Buildup on Crimea. Russia has added troops, aircraft, and weapons to Ukraine’s Crimean peninsula in what amounts to a “significant” buildup of forces over the past 18 months, Defense One’s Patrick Tucker reports today, citing “U.S. intelligence officials, observers, and new satellite photos that reveal the locations of new S-400 air defense systems and improvements to Soviet-era bases.”
Taken together, it all “suggests that Russia is interested in being able to exercise more control over the Black Sea, which then affords them the ability to project power beyond their immediate environment,” said Sarah Bidgood, the director of the Eurasia Nonproliferation Program at Middlebury College’s James Martin Center for Nonproliferation Studies.
“This is a significant buildup,” she said. “NATO is going to be under increasing pressure from allies in the region to show that it’s able to push back against Russian attempts to gain greater control of the Black Sea. To me, that’s a really dangerous environment.”
See for yourself satellite photos of five S-400 installations from private sat company Planet Labs, here.
From Defense One
EXCLUSIVE: US Intelligence Officials and Satellite Photos Detail Russian Military Buildup on Crimea // Patrick Tucker: Five S-400 anti-aircraft missile batteries, plus additional troops and fighters, let Moscow better defend the Black Sea and threaten Europe and the Middle East.
Buttigieg Rips Congress Over War Powers // Katie Bo Williams, Defense One: The Navy vet’s insurgent campaign has skyrocketed him to 14 percent in an early Iowa poll.
US to Send 1,000 More Troops to Poland // Patrick Tucker and Katie Bo Williams: Last fall, Warsaw asked for a tank division. Looks like they’re getting rotating logistics troops instead.
The US Wants to Sell Taiwan the Wrong Weapons // Enea Gjoza: The proposal to send tanks, and not A2/AD weapons, exposes a flawed American strategy.
The CBP Theft Is Exactly What Privacy Experts Said Would Happen // Sidney Fussell, The Atlantic: The more information the government collects, the more attractive that information is to bad actors.
Trump’s New Arctic Policy Has a Familiar Ring // Rebecca Pincus: Administration officials are talking tough on Russia and China, while picking fights with allies that are making U.S. goals harder to achieve.
Welcome to this Wednesday edition of The D Brief by Ben Watson. Thanks for reading! Subscribe here. On this day in 1924, George Herbert Walker Bush was born in Milton, Massachusetts. In 1942, he enlisted in the Navy at the age of 18 and became the youngest pilot in the service, eventually taking part in one of the largest air battles of World War II, the Battle of the Philippine Sea.
Internment at Sill, revisited. For four years from 1942 to 1946, Oklahoma’s Fort Sill served as an internment camp for Japanese-Americans. Today, the base “has been selected to detain 1,400 children until they can be given to an adult relative,” Time’s Bill Hennigan reported Tuesday off an update from the U.S. Department of Health and Human Services.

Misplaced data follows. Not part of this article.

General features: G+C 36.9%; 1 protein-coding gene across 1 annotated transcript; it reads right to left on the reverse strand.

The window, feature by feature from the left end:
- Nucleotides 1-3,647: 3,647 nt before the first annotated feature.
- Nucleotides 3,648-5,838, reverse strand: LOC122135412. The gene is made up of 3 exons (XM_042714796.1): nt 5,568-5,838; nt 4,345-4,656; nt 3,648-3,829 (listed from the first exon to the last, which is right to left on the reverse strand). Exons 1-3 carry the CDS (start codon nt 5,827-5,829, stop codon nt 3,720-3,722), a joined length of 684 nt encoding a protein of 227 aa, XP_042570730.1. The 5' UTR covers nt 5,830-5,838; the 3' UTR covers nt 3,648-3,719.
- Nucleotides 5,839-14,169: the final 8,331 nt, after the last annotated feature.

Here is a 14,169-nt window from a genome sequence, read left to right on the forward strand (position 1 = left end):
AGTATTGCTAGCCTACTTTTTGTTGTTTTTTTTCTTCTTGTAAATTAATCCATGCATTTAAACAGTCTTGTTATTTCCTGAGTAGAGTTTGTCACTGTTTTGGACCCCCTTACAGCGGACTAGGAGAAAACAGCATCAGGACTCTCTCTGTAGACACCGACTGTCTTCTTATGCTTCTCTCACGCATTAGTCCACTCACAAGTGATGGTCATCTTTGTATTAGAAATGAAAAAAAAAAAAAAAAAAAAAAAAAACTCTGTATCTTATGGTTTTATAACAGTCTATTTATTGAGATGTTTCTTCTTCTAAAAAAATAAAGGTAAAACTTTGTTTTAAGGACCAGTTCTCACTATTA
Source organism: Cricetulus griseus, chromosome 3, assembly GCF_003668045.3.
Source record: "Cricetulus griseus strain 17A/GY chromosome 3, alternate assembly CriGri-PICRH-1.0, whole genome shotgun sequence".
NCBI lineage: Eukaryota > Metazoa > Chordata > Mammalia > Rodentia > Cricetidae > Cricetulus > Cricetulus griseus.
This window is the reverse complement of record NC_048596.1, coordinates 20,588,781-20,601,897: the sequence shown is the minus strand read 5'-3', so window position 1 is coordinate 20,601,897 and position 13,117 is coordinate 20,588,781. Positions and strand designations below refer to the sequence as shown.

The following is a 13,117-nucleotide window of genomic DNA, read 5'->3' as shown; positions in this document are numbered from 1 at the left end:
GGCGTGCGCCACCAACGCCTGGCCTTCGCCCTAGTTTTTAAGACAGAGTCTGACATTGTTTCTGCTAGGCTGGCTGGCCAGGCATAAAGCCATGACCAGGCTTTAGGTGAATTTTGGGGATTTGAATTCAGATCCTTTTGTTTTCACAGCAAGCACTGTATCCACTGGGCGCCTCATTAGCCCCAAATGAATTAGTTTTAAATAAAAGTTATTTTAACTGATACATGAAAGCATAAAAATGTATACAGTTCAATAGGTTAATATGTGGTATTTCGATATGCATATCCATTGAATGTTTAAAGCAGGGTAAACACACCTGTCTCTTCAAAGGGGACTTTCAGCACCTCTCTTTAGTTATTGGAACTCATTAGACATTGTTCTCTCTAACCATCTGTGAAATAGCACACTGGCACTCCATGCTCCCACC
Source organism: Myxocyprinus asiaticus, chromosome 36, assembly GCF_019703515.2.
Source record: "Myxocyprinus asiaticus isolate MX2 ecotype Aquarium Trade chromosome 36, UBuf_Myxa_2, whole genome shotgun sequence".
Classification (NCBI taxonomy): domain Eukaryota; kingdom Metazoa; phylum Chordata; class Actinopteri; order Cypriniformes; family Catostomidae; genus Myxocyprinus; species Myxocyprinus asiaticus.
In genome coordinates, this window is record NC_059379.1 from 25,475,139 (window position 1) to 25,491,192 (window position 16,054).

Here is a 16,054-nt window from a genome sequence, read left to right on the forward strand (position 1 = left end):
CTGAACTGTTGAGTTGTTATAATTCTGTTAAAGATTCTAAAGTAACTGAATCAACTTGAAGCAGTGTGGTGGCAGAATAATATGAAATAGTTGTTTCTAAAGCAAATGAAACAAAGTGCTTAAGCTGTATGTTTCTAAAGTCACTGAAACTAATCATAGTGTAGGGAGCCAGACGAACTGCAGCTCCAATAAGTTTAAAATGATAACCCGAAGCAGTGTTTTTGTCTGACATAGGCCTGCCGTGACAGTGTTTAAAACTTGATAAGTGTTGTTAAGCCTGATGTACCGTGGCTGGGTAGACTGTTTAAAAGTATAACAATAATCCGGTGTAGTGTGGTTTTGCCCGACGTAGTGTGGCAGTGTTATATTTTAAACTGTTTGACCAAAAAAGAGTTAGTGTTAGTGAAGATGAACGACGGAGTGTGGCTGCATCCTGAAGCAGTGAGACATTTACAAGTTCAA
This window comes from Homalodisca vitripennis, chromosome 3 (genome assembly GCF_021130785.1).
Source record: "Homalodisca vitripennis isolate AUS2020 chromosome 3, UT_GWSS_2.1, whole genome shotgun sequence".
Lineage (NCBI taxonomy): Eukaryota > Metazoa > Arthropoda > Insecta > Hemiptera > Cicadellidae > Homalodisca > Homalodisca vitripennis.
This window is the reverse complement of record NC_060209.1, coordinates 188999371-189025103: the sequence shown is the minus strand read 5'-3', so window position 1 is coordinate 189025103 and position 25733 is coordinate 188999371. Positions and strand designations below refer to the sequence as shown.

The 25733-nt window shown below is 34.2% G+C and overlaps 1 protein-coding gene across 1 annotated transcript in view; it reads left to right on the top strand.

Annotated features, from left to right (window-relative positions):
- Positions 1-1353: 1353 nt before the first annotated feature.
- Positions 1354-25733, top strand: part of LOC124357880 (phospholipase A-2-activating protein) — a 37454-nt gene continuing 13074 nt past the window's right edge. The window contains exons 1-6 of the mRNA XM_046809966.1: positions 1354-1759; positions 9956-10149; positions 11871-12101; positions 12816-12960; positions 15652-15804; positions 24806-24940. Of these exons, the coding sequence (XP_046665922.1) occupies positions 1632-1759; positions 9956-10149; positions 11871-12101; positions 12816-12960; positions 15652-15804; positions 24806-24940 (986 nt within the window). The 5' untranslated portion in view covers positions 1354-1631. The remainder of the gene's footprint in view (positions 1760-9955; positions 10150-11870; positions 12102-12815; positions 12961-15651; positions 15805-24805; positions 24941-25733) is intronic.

The quick read: “Health and Human Services said in a statement that it has taken about 40,900 children into custody through April 30. That’s a 57% increase from last year, which is a rate on-pace to surpass the record figures in 2016, when 59,171 minors were taken into custody. The agency had assessed two other military bases before selecting Fort Sill.”
This was also done five years ago, Hennigan writes, when “the Obama Administration placed around 7,700 migrant children on bases in Texas, California and Oklahoma, including Fort Sill.” However, those “temporary shelters were shuttered after four months.” Read on, here.
There are just 35 legislative work days to go before the end of the fiscal year on September 30. And in the current political environment, “the odds remain low that both parties can agree to an overall [defense] spending level by the start of the fiscal year,” warn Mackenzie Eaglen and Rick Berger of AEI in a Monday analysis of continuing resolutions. “This means that federal agencies, including the U.S. military, will almost certainly begin another year under a spending freeze at last year’s budget levels.” Read on to learn how “Continuing resolutions negatively impact the military in three main ways,” here.
But don’t stop there, because Berger has more for you this week. And that includes an analysis in Real Clear Defense of “the Pentagon’s decision to purchase new F-15X fighters to replace geriatric F-15Cs.”
His starting point: “In the absence of a convincingly argued case for the F-15C replacement decision, the public debate devolved into a fight between Boeing’s F-15X, the modernized fourth-generation fighter, and Lockheed’s F-35A, the stealthy fifth-generation alternative. Framing the F-15X purchase as an either/or proposition vis a vis the F-35 makes for a compelling story but does not accurately capture the complexities of the case for replacing aging F-15Cs.” More here.
Happening today: “The House Armed Services Committee sits down to markup the FY2020 National Defense Authorization Act—the must-pass legislation that determines defense policies and budget,” Just Security’s Annie Himes, Julia McKay and John T. Nelson write in a new analysis. Worth the click, here.